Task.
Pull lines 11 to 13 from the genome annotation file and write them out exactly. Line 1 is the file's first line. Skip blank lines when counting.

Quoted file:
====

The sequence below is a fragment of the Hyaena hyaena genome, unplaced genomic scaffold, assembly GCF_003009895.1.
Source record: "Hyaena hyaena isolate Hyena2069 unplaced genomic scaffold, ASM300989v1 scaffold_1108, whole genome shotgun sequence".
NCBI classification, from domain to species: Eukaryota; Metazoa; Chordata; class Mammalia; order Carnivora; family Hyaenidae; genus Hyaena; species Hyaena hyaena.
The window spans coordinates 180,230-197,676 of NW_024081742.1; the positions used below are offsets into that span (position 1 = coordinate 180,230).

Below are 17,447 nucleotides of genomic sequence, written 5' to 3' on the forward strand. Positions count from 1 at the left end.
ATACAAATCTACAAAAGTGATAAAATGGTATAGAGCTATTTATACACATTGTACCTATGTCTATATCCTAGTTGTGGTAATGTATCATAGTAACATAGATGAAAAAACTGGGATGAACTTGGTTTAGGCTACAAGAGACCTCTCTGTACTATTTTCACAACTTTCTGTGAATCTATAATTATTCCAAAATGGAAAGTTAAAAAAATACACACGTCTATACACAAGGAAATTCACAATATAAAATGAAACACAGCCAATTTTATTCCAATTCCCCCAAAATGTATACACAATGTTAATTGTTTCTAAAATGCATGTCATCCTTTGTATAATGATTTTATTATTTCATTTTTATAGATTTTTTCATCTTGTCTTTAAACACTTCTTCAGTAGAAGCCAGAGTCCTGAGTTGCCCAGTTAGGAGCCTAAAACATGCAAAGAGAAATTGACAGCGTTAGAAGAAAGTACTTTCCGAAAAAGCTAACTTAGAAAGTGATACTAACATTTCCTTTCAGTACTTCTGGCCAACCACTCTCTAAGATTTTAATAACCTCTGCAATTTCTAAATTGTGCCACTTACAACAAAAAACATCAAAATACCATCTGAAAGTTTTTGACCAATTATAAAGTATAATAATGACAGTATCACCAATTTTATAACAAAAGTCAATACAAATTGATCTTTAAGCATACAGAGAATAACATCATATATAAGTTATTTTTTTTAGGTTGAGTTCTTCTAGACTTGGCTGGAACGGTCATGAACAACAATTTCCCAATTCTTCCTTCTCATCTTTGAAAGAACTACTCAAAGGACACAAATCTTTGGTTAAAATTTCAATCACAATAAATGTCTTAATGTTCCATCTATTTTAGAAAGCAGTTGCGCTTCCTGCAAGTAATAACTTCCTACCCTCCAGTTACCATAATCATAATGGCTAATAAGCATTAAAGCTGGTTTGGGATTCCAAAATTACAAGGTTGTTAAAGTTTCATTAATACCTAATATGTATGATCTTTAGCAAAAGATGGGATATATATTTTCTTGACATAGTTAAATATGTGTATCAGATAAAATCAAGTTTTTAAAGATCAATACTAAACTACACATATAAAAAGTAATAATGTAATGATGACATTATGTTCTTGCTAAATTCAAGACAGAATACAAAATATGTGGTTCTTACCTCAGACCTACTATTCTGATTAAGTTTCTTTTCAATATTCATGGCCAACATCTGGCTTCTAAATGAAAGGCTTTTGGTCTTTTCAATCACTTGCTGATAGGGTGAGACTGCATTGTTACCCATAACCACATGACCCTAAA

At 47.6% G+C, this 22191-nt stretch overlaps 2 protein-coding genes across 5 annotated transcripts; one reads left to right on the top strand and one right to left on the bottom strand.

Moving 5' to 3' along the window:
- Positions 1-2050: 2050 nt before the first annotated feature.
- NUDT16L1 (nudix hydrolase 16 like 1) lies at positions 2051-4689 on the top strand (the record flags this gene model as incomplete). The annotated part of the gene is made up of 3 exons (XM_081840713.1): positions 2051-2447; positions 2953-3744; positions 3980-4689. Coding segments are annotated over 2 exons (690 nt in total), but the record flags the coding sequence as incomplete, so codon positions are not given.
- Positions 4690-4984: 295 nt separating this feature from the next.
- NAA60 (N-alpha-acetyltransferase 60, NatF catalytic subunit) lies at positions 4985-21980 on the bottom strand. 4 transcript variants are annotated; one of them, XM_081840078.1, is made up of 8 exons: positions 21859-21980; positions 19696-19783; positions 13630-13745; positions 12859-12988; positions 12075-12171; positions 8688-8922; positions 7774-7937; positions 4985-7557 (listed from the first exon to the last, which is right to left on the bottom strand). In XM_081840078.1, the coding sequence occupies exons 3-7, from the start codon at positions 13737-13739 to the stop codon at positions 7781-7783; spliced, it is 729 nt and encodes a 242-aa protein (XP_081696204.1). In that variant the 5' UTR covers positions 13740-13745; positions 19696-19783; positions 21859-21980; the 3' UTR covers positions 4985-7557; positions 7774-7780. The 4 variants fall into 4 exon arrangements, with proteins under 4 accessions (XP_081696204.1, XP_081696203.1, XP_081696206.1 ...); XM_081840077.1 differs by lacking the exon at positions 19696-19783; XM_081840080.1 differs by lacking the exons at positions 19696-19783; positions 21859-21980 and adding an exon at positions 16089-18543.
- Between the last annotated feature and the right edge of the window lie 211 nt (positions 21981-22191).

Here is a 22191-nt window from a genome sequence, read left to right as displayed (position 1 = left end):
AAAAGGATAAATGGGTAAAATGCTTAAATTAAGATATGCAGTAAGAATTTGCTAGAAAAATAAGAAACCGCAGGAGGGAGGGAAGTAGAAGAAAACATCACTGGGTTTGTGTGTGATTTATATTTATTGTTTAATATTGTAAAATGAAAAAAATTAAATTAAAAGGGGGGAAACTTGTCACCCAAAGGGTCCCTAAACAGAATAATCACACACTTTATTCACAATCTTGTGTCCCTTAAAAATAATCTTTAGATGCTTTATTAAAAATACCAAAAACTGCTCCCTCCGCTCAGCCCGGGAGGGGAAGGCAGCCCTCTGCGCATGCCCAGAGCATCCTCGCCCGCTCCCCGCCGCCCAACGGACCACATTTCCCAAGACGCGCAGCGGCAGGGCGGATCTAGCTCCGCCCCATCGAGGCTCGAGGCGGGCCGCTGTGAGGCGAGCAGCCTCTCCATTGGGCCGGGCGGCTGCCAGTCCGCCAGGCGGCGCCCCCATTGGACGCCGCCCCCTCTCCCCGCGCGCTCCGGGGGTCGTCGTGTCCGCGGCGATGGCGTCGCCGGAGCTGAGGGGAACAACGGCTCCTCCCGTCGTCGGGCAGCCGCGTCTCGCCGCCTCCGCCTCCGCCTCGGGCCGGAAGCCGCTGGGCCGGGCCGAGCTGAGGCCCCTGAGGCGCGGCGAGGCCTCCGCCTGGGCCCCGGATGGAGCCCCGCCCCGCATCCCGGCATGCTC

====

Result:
- Positions 4690-4984: 295 nt separating this feature from the next.
- NAA60 (N-alpha-acetyltransferase 60, NatF catalytic subunit) lies at positions 4985-21980 on the bottom strand. 4 transcript variants are annotated; one of them, XM_081840078.1, is made up of 8 exons: positions 21859-21980; positions 19696-19783; positions 13630-13745; positions 12859-12988; positions 12075-12171; positions 8688-8922; positions 7774-7937; positions 4985-7557 (listed from the first exon to the last, which is right to left on the bottom strand). In XM_081840078.1, the coding sequence occupies exons 3-7, from the start codon at positions 13737-13739 to the stop codon at positions 7781-7783; spliced, it is 729 nt and encodes a 242-aa protein (XP_081696204.1). In that variant the 5' UTR covers positions 13740-13745; positions 19696-19783; positions 21859-21980; the 3' UTR covers positions 4985-7557; positions 7774-7780. The 4 variants fall into 4 exon arrangements, with proteins under 4 accessions (XP_081696204.1, XP_081696203.1, XP_081696206.1 ...); XM_081840077.1 differs by lacking the exon at positions 19696-19783; XM_081840080.1 differs by lacking the exons at positions 19696-19783; positions 21859-21980 and adding an exon at positions 16089-18543.
- Between the last annotated feature and the right edge of the window lie 211 nt (positions 21981-22191).